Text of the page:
Okay I lied. There’s going to be one more installment here because this was beginning to get a little long. Coming soon, though! Until then, here’s part three…
Pamela stood speechless in the doorway of her bathroom. Tracey calmly put down the haircutting shears she had just used to cut a two-foot chunk out of the hair on the left side of her head and began to laugh. “You should see your face, Pam!”
“I can’t believe you did that.”
Tracey turned to the mirror, surveying the damage. She examined the cut ends of her wavy, dyed red hair, now falling below her chin but above her shoulders. “Honestly neither can I.” Then she grinned, making eye contact with Pamela through the mirror. “But watching those videos tonight, Pam, they were just so inspiring. I just felt like I had to do something.”
Earlier that evening, the two friends had watched several high-profile female and femme cosplayers shave their heads in order to protest the misogyny and sometimes outright abuse they’d experienced at the hands of men in the community. They were tired of these men justifying their vulgar comments and inappropriate touching by saying things like: “You wouldn’t be dressed like that if you didn’t want the attention” and “If you can’t handle the culture”—referring to the toxic culture that had been cultivated, or at least enabled, by the organizers of these events—”just don’t come.” The newly denuded cosplayers were determined to spend the foreseeable future dressing for cons and other events as strong female and nonbinary characters who would at the same time be repulsive to many of the men who believed female characters in comics, sci-fi, and fantasy existed only to fulfill their fantasies.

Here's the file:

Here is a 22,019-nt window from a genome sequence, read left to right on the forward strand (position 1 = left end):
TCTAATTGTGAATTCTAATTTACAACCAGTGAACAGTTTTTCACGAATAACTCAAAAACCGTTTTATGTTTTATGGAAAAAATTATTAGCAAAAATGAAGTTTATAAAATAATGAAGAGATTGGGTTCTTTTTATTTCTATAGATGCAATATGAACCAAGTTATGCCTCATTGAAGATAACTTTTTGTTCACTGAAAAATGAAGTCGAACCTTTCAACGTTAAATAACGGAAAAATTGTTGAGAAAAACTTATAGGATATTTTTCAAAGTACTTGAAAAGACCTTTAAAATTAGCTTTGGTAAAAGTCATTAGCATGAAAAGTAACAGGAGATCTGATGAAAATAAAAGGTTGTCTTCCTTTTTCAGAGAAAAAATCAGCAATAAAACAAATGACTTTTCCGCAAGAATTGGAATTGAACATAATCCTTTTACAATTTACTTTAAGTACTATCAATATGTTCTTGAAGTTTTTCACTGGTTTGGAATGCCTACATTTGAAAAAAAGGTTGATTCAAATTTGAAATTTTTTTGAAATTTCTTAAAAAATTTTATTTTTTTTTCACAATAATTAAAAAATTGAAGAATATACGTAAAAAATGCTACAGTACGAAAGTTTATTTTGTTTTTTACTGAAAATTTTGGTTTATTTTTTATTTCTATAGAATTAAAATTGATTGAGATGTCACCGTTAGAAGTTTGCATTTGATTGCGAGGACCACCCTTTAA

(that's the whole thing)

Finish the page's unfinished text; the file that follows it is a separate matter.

The cosplayers who had buzzed their mostly-long hair to near-nothingness were inviting other female and femme cosplayers to join what they called the #notyourcosplayer movement and get radical haircuts themselves in an effort to reclaim the space as their own. Pamela and Tracey had discussed joining themselves, but Pamela almost immediately had second thoughts, blaming the bottle of wine she and Tracey had shared on mostly-empty stomachs. After they finished a second bottle, however, Tracey announced she was ready to commit to #notyourcosplayer. Pamela thought she had managed to convince Tracey to wait until the morning, when she could gauge how many other cosplayers had joined up and would also be sober enough to decide whether she really wanted to undertake such a drastic change. But then Tracey picked up those shears, placed them at a random spot in her hip-length dyed red hair, and closed the blades. It was a far cry from shaving her head, but still, in that spontaneous moment, she lost about four years’ worth of growth.